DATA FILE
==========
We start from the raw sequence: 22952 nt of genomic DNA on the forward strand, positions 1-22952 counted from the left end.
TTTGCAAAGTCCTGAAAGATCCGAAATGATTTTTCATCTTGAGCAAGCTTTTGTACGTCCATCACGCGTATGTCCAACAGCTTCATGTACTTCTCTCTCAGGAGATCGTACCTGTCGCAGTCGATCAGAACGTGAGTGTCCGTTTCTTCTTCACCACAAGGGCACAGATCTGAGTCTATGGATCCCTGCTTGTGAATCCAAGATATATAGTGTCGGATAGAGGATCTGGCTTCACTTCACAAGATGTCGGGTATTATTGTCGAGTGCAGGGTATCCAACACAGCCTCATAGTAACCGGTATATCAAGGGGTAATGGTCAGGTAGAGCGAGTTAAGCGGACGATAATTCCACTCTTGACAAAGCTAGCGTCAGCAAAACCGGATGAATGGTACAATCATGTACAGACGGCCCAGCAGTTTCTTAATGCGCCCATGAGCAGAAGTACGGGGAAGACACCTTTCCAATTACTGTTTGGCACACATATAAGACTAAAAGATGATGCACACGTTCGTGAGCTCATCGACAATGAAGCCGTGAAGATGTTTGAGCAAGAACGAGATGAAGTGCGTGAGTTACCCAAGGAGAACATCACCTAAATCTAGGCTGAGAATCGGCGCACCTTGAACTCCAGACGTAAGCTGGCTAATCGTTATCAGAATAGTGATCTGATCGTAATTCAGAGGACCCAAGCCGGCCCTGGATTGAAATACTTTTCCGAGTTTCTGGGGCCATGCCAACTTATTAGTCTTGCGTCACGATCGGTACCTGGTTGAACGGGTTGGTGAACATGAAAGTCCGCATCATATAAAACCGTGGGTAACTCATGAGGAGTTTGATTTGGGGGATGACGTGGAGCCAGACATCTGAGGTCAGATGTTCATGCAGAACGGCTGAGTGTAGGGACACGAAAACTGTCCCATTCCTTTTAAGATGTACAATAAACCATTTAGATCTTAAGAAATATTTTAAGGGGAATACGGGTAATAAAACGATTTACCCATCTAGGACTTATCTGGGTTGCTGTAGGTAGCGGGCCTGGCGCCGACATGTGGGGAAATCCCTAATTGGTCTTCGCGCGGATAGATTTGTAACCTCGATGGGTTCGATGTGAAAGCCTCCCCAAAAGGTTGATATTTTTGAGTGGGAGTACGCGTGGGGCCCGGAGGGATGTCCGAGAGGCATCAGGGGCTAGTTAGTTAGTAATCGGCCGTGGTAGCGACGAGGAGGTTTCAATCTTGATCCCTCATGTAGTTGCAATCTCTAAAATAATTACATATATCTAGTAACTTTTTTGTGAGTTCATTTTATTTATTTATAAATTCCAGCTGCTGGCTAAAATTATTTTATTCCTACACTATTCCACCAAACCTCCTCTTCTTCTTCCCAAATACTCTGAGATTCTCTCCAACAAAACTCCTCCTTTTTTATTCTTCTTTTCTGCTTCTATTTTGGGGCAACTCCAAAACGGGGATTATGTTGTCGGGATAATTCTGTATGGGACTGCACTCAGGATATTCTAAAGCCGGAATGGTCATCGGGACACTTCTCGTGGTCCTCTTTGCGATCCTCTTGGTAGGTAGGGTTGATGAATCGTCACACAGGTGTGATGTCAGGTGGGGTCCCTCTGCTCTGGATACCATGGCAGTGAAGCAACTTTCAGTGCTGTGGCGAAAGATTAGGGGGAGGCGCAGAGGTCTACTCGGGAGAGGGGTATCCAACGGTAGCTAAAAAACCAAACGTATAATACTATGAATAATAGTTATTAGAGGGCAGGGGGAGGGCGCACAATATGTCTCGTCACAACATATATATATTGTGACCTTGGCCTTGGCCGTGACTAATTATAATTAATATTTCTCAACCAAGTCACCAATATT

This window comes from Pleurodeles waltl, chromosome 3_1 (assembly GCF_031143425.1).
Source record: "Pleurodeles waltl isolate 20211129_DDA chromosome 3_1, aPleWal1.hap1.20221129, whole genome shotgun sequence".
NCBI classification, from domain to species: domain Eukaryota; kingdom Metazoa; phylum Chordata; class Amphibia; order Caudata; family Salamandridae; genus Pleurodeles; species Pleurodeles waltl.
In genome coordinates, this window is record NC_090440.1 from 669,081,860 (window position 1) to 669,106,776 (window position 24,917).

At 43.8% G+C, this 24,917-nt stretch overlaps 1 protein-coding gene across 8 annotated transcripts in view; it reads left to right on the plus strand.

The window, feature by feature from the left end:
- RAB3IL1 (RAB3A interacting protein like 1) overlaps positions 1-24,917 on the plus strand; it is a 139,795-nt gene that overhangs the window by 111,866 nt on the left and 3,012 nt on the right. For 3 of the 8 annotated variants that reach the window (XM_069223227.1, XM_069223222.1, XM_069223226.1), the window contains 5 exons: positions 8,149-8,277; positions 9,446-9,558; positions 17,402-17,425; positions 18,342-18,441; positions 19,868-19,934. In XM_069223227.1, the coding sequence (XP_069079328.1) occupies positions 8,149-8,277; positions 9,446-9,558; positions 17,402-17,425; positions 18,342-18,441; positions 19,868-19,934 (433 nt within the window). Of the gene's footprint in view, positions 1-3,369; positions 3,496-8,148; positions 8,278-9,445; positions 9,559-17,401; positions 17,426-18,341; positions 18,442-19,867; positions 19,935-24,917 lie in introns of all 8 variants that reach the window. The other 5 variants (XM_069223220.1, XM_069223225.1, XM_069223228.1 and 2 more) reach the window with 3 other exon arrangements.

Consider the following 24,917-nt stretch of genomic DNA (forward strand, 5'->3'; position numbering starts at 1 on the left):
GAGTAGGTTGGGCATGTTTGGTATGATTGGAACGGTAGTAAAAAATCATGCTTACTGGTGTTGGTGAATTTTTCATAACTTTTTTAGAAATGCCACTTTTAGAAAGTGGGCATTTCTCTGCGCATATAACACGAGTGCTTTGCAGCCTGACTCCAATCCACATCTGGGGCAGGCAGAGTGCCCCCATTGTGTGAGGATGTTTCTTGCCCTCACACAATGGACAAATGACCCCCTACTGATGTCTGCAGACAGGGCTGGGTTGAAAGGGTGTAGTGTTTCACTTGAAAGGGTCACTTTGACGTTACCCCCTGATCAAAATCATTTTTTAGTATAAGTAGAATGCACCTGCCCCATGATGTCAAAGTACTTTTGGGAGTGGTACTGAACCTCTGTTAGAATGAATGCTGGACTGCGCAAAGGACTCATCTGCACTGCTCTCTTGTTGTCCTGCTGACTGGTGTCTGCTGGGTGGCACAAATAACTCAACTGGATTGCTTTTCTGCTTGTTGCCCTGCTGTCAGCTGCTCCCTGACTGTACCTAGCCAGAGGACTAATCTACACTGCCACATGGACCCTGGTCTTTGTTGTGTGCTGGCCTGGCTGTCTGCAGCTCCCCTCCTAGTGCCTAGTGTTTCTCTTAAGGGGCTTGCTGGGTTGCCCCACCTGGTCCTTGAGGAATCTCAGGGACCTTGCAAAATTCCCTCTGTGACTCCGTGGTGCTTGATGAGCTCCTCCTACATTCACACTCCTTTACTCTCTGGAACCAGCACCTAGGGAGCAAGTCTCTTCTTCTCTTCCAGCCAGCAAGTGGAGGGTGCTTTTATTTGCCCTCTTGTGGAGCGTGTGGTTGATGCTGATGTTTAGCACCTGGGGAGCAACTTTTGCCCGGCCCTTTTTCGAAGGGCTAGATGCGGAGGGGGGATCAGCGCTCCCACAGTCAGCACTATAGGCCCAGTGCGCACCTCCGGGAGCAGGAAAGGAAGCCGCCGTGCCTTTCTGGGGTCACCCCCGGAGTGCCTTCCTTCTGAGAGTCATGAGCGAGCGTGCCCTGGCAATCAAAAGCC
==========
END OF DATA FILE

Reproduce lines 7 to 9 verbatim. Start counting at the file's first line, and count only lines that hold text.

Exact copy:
At 43.8% G+C, this 24,917-nt stretch overlaps 1 protein-coding gene across 8 annotated transcripts in view; it reads left to right on the plus strand.

The window, feature by feature from the left end:
- RAB3IL1 (RAB3A interacting protein like 1) overlaps positions 1-24,917 on the plus strand; it is a 139,795-nt gene that overhangs the window by 111,866 nt on the left and 3,012 nt on the right. For 3 of the 8 annotated variants that reach the window (XM_069223227.1, XM_069223222.1, XM_069223226.1), the window contains 5 exons: positions 8,149-8,277; positions 9,446-9,558; positions 17,402-17,425; positions 18,342-18,441; positions 19,868-19,934. In XM_069223227.1, the coding sequence (XP_069079328.1) occupies positions 8,149-8,277; positions 9,446-9,558; positions 17,402-17,425; positions 18,342-18,441; positions 19,868-19,934 (433 nt within the window). Of the gene's footprint in view, positions 1-3,369; positions 3,496-8,148; positions 8,278-9,445; positions 9,559-17,401; positions 17,426-18,341; positions 18,442-19,867; positions 19,935-24,917 lie in introns of all 8 variants that reach the window. The other 5 variants (XM_069223220.1, XM_069223225.1, XM_069223228.1 and 2 more) reach the window with 3 other exon arrangements.